Creating a Framework for Collaboration: An exploration of Knowledge Alliances

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    Abstract

    Delivering on Europe’s Modernisation Agenda for universities has been a work in progress since at least 2006 (COM, (2006) 208 Final). It has recently taken on a new impetus, with the current Erasmus+ Call for Proposals likely to inject a further 1,507,3 million Euros (14.7 billion over 7 years) into education, training, youth and sport in the years to come. In terms of higher education, priority will be given to projects contributing to the Modernisation Agenda. What this means in reality is building, “...new, innovative and multidisciplinary approaches to teaching and learning; stimulating entrepreneurship and [the] entrepreneurial skills of higher education:and enterprise staff and facilitating the exchange, flow and co-creation of knowledge” (Erasmus+ Programme Guide, 2014). This is the role of Knowledge Alliances, to foster closer collaboration between higher education, business and the wider socio-economic community. The aim is to create structured dialogues that will result in transnational, results-driven projects, based on common goals and mutual benefits and outcomes. By being an active partner in the education process, it is argued, business can more effectively deliver graduates as business/industry ready. The approach is premised on not just the co-development, but co-delivery of enterprise and entrepreneurship education, with what is envisaged as being, “a truly two way process, with higher education and business joining forces to design innovative, sustainable ways to increase human capital” (ibid). Facilitating the dialogue requires new approaches to governance, funding and staffing within higher education institutions and this is characterised as resulting from a cultural shift, which is seen as being necessary if the disjuncture between the needs and expectations of business and universities is to be overcome. But how might it work in reality? In 2011 three pilot projects were established to explore various models and frameworks for collaboration, as a precursor to the Erasmus+ Call. The aim was to ‘test the water’ and see what complexities might arise and how they could be resolved. This paper explores one of three pilot Knowledge Alliance projects which ran between 2011 and 2013. After setting the context, this empirically based paper will provide details of the various approaches and challenges faced by higher education institutions (HEIs) and business partners; what was tried; what worked and what did not. The findings will be of interest to university leaders and staff; business leaders looking to engage more closely with HEIs, also to students and their advisors who are interested in what the education system has to deliver. Knowledge Alliances are a key aspect of Europe's strategy for the future of enterprise and entrepreneurship education, through collaboration with business and the wider community. The approach has far reaching implication that stretch beyond building successful university/business collaborations and starts to impact on governance, control and delivery in the classroom.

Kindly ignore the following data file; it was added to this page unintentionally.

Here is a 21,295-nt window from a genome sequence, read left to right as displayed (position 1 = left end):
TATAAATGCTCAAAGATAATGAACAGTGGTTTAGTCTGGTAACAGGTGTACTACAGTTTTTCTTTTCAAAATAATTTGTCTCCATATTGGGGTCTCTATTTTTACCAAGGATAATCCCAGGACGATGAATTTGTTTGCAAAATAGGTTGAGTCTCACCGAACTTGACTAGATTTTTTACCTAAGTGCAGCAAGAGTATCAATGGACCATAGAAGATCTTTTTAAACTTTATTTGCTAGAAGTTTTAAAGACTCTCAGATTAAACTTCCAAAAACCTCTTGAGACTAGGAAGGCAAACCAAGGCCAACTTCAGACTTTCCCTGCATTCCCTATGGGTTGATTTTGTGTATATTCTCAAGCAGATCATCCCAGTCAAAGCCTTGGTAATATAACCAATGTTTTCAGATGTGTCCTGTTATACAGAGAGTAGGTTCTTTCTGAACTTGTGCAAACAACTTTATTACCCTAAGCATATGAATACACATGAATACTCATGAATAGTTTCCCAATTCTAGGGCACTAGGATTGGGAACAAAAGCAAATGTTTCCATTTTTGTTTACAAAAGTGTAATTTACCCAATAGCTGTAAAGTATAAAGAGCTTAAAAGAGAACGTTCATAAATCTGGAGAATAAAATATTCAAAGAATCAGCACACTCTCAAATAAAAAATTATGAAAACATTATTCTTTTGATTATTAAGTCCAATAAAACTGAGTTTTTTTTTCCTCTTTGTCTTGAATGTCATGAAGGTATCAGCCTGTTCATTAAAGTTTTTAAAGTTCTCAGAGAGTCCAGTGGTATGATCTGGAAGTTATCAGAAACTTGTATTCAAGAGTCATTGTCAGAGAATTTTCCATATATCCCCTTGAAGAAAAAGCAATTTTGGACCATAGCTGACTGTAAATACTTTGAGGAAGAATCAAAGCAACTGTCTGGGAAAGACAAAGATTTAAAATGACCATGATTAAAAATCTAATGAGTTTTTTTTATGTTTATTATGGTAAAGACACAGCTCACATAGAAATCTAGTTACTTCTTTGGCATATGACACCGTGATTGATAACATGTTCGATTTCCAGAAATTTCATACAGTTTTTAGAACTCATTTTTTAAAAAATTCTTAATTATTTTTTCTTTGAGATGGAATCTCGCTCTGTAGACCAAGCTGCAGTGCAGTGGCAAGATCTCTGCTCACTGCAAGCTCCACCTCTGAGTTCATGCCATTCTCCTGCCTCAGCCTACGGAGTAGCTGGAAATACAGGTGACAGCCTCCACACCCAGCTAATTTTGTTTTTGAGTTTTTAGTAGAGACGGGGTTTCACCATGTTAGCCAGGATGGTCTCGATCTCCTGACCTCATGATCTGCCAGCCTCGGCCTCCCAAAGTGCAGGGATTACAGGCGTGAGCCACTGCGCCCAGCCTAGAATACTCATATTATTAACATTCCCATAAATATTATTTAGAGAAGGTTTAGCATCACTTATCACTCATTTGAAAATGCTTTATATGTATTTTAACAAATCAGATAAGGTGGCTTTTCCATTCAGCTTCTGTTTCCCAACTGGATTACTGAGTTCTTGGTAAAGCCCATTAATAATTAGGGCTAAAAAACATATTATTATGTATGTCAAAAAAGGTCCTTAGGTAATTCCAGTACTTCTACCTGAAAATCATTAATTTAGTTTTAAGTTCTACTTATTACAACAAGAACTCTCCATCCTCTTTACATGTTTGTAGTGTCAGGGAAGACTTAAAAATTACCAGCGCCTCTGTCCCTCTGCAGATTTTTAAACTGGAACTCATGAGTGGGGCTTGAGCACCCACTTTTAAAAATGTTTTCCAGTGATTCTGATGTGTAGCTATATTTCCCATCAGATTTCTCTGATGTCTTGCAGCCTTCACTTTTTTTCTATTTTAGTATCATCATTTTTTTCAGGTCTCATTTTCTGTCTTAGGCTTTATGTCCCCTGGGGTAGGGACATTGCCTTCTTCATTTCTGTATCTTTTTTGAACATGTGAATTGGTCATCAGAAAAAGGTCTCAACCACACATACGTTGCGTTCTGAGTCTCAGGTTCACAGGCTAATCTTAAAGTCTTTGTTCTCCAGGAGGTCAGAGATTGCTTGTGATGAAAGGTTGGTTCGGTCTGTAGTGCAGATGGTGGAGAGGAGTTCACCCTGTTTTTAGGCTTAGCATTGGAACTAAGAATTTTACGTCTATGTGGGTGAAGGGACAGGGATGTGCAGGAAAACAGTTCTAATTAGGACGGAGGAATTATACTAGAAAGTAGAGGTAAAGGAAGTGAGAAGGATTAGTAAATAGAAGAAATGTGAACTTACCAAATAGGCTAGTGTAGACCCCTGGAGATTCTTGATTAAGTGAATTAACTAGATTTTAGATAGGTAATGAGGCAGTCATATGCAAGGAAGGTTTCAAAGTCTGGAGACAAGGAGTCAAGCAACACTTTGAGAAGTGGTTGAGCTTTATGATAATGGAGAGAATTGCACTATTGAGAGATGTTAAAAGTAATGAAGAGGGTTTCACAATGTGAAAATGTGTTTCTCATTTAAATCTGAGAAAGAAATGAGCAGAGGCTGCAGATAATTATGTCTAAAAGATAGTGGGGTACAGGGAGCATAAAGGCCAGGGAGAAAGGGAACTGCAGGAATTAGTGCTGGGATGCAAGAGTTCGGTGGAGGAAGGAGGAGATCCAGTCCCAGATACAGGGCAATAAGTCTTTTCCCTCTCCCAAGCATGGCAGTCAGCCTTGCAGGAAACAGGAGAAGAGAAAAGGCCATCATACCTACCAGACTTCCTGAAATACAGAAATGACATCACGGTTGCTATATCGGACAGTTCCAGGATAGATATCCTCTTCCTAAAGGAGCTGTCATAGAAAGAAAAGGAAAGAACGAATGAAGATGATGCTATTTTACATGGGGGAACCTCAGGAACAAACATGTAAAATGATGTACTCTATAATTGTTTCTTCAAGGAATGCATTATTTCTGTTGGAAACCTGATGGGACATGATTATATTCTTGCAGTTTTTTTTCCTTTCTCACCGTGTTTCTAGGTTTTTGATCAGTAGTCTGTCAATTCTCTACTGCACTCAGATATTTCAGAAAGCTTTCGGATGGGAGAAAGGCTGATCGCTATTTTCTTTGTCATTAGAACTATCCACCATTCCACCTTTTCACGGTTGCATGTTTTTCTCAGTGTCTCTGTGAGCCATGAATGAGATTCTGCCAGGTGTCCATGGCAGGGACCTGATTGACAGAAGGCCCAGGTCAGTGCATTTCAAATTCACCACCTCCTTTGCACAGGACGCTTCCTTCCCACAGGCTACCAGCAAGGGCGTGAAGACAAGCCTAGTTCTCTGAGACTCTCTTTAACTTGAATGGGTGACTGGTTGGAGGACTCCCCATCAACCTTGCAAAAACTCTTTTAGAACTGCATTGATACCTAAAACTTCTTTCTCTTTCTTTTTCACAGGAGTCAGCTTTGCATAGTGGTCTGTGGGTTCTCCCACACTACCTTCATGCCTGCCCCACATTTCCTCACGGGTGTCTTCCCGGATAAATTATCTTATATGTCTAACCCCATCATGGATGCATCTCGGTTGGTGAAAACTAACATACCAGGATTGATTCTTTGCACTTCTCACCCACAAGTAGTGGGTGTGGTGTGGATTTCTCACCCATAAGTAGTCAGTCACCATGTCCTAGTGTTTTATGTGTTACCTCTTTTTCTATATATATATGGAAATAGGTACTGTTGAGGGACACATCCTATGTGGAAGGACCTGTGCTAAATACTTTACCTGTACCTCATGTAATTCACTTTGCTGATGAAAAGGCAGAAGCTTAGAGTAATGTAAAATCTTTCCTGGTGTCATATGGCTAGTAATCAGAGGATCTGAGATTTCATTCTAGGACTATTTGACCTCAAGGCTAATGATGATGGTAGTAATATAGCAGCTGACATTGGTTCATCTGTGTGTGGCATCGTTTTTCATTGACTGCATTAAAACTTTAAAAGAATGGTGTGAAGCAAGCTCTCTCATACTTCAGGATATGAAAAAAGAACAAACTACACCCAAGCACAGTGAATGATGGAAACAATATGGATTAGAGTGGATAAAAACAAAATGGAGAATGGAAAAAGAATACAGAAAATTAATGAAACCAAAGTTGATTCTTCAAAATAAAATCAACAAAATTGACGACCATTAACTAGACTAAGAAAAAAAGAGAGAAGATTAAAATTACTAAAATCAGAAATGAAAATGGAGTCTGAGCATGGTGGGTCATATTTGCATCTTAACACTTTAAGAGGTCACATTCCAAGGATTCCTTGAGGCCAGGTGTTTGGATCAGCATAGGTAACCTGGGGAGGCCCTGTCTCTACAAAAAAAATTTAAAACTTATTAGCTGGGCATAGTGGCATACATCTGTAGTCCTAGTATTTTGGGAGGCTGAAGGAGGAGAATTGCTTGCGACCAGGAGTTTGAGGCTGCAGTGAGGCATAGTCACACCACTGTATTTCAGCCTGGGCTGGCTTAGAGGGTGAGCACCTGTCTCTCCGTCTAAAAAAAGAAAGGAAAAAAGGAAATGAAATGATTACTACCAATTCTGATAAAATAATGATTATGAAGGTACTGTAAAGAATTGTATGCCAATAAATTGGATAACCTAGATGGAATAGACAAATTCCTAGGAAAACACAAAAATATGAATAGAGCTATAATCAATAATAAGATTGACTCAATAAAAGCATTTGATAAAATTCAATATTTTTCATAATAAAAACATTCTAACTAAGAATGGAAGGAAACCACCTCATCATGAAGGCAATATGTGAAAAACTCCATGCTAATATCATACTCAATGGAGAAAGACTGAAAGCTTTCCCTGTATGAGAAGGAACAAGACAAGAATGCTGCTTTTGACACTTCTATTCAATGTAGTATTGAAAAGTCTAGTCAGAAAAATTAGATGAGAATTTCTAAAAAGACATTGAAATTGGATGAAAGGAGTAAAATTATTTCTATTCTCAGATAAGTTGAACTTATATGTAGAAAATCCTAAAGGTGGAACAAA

Original languageEnglish
    Pages295-301
    Publication statusPublished - 2014
    EventEuropean Conference on Innovation and Entrepreneurship - University of Ulster Business School, Belfast, United Kingdom
    Duration: 18 Sep 201419 Sep 2014
    Conference number: 9

    Conference

    ConferenceEuropean Conference on Innovation and Entrepreneurship
    Abbreviated titleECIE 2014
    CountryUnited Kingdom
    CityBelfast
    Period18/09/1419/09/14

    Keywords

    • Enterprise and Entrepreneurship Education
    • Innovation
    • Collaboration
    • Knowledge
    • Alliances
    • New Pact
    • Modernisation Agenda
    • Europe of Knowledge

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